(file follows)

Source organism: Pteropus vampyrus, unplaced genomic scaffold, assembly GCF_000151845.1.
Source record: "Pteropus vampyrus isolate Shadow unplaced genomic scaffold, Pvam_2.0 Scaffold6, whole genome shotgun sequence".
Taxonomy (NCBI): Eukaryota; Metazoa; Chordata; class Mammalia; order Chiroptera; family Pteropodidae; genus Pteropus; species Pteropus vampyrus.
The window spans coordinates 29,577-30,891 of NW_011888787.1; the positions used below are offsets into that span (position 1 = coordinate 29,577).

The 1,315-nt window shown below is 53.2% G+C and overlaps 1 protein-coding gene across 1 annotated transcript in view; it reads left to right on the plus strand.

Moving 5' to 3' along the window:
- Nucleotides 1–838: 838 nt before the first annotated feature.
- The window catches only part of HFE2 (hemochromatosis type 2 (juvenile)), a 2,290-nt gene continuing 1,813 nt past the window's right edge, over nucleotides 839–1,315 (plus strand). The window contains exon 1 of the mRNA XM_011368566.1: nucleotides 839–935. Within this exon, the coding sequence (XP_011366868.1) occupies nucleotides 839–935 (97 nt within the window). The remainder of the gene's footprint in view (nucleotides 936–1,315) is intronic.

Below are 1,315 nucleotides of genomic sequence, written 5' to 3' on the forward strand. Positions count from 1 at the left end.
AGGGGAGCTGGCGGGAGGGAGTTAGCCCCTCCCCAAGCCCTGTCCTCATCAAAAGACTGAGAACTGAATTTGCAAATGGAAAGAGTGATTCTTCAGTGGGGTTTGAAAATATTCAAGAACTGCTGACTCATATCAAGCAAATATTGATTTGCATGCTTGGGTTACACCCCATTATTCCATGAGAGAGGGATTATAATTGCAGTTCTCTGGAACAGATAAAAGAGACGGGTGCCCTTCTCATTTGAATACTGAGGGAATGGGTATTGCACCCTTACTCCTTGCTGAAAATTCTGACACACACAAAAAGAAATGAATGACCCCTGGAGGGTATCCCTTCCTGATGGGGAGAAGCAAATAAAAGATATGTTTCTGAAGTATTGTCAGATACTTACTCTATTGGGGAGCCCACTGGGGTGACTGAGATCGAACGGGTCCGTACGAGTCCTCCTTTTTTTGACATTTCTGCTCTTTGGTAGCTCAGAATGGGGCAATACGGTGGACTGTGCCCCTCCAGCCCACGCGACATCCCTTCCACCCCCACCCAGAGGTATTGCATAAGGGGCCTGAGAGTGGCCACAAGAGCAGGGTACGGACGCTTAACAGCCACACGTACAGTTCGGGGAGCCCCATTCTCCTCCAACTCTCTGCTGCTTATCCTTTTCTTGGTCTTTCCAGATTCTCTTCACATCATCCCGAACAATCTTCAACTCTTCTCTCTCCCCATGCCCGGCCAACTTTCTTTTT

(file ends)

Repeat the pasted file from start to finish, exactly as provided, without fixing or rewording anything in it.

Source organism: Pteropus vampyrus, unplaced genomic scaffold, assembly GCF_000151845.1.
Source record: "Pteropus vampyrus isolate Shadow unplaced genomic scaffold, Pvam_2.0 Scaffold6, whole genome shotgun sequence".
Taxonomy (NCBI): Eukaryota; Metazoa; Chordata; class Mammalia; order Chiroptera; family Pteropodidae; genus Pteropus; species Pteropus vampyrus.
The window spans coordinates 29,577-30,891 of NW_011888787.1; the positions used below are offsets into that span (position 1 = coordinate 29,577).

The 1,315-nt window shown below is 53.2% G+C and overlaps 1 protein-coding gene across 1 annotated transcript in view; it reads left to right on the plus strand.

Moving 5' to 3' along the window:
- Nucleotides 1–838: 838 nt before the first annotated feature.
- The window catches only part of HFE2 (hemochromatosis type 2 (juvenile)), a 2,290-nt gene continuing 1,813 nt past the window's right edge, over nucleotides 839–1,315 (plus strand). The window contains exon 1 of the mRNA XM_011368566.1: nucleotides 839–935. Within this exon, the coding sequence (XP_011366868.1) occupies nucleotides 839–935 (97 nt within the window). The remainder of the gene's footprint in view (nucleotides 936–1,315) is intronic.

Below are 1,315 nucleotides of genomic sequence, written 5' to 3' on the forward strand. Positions count from 1 at the left end.
AGGGGAGCTGGCGGGAGGGAGTTAGCCCCTCCCCAAGCCCTGTCCTCATCAAAAGACTGAGAACTGAATTTGCAAATGGAAAGAGTGATTCTTCAGTGGGGTTTGAAAATATTCAAGAACTGCTGACTCATATCAAGCAAATATTGATTTGCATGCTTGGGTTACACCCCATTATTCCATGAGAGAGGGATTATAATTGCAGTTCTCTGGAACAGATAAAAGAGACGGGTGCCCTTCTCATTTGAATACTGAGGGAATGGGTATTGCACCCTTACTCCTTGCTGAAAATTCTGACACACACAAAAAGAAATGAATGACCCCTGGAGGGTATCCCTTCCTGATGGGGAGAAGCAAATAAAAGATATGTTTCTGAAGTATTGTCAGATACTTACTCTATTGGGGAGCCCACTGGGGTGACTGAGATCGAACGGGTCCGTACGAGTCCTCCTTTTTTTGACATTTCTGCTCTTTGGTAGCTCAGAATGGGGCAATACGGTGGACTGTGCCCCTCCAGCCCACGCGACATCCCTTCCACCCCCACCCAGAGGTATTGCATAAGGGGCCTGAGAGTGGCCACAAGAGCAGGGTACGGACGCTTAACAGCCACACGTACAGTTCGGGGAGCCCCATTCTCCTCCAACTCTCTGCTGCTTATCCTTTTCTTGGTCTTTCCAGATTCTCTTCACATCATCCCGAACAATCTTCAACTCTTCTCTCTCCCCATGCCCGGCCAACTTTCTTTTT